the value indicating that the parameter is stored in the selected row exceeds the value stored in the ordinal field of the immediately following row by more than one if the value stored in the ordinal field of the immediately following row is unequal to the value indicating that the parameter is stored in the selected row plus one modulo x; where x is one more than a predetermined maximum value to be stored in the ordinal field of any of the plurality of rows.
4. The method of claim 2 wherein the immediately preceding row is one of:
the last row of the plurality of rows, if the selected row is the first row of the plurality of rows; and
a row sequentially preceding the selected row, if the selected row is a row other than the first row of the plurality of rows.
5. The method of claim 2 wherein the immediately following row is one of:
the first row of the plurality of rows, if the selected row is the last row of the plurality of rows; and
a row sequentially following the selected row, if the selected row is a row other than the last row of the plurality of rows.
6. In a limited write memory having an array structure for storing a parameter, the array structure including a plurality of sequential rows for storing data, each row including an ordinal field and a data field, a method for determining a current row having a most recently stored parameter value, the method comprising the steps of:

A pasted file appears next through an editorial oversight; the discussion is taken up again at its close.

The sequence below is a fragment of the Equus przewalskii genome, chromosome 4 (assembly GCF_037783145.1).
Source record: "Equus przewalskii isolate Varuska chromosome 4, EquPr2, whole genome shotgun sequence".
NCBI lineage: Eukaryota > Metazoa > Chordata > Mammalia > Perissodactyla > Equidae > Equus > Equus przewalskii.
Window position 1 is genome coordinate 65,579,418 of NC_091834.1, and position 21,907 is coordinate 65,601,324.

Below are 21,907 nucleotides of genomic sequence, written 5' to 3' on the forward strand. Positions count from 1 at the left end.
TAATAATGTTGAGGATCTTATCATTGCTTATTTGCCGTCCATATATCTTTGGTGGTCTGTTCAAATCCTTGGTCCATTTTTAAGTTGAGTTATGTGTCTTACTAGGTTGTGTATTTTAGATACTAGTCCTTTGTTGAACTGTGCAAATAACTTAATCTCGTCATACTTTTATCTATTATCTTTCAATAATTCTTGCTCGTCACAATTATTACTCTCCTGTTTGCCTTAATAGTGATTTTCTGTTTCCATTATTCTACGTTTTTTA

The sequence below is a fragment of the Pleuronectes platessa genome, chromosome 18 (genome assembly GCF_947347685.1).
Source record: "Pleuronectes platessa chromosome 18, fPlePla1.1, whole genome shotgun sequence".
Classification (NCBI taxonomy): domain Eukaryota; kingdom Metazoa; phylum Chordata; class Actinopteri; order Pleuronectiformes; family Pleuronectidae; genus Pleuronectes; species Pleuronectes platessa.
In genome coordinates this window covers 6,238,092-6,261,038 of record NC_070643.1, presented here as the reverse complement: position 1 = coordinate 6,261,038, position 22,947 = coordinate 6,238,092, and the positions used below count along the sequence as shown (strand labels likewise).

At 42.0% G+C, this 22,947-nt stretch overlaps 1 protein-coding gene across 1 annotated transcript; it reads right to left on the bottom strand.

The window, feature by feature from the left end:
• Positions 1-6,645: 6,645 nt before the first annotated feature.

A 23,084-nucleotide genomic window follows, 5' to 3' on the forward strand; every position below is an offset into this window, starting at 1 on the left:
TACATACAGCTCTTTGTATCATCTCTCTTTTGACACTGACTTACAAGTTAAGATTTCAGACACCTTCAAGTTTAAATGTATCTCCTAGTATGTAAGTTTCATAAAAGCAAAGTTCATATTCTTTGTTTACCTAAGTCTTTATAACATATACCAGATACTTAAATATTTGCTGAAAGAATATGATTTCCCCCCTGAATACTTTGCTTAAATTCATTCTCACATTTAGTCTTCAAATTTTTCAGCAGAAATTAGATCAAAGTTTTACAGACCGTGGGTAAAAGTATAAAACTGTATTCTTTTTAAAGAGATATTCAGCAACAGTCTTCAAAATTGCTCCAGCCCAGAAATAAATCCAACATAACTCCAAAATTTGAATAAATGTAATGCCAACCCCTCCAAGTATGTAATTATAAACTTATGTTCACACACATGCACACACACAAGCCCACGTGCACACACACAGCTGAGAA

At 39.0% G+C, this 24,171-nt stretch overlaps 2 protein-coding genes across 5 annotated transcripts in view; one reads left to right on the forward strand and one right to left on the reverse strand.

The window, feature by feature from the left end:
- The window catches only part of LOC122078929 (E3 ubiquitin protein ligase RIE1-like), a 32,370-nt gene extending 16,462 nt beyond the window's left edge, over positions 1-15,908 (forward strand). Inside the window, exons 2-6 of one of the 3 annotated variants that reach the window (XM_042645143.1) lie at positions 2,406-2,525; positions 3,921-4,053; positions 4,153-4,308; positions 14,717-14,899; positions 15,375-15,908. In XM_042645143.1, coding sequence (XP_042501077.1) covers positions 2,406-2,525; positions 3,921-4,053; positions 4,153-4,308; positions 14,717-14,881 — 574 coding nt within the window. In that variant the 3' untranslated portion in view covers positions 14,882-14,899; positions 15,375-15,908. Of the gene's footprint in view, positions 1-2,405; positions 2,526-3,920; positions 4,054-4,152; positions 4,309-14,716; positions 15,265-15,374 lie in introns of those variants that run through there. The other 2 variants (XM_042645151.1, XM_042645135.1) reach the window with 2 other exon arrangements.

(a) selecting as the current row the first row of the plurality of rows;
(b) determining whether the current row is equal to the last row of the plurality of rows; and
(c) if the current row is equal to a row other than the last row:
(c1) determining a next row adjacent to the current row;
(c2) determining whether the ordinal field of the current row is equal to one less than the ordinal field of the next row; and
(c3) if the ordinal field of the current row is equal to one less than the ordinal field of the next row, recycling to step (b) with the current row equal to the next row.
7. The method of claim 6 wherein the first row of the plurality of rows is indexed by an initial index value and the last row of the plurality of rows is indexed by a maximum index value, and wherein:
the step of selecting as the current row the first row of the plurality of rows comprises setting a current index equal to the initial index value;
the step of determining whether the current row is equal to the last row of the plurality of rows comprises determining whether the current index is equal to the maximum index value;
the step of determining the next row comprises setting a next index equal to the current index plus one; and
the step of recycling to step (b) with the current row equal to the next row comprises setting the current index equal to the next index.
8. In a limited write memory having an array structure for storing a parameter, the array structure including a plurality of sequential rows for storing data, each row including an ordinal field and a data field, wherein the parameter is stored in a current row of the plurality of rows, a method for storing a new parameter value in the limited write memory, the method comprising the steps of: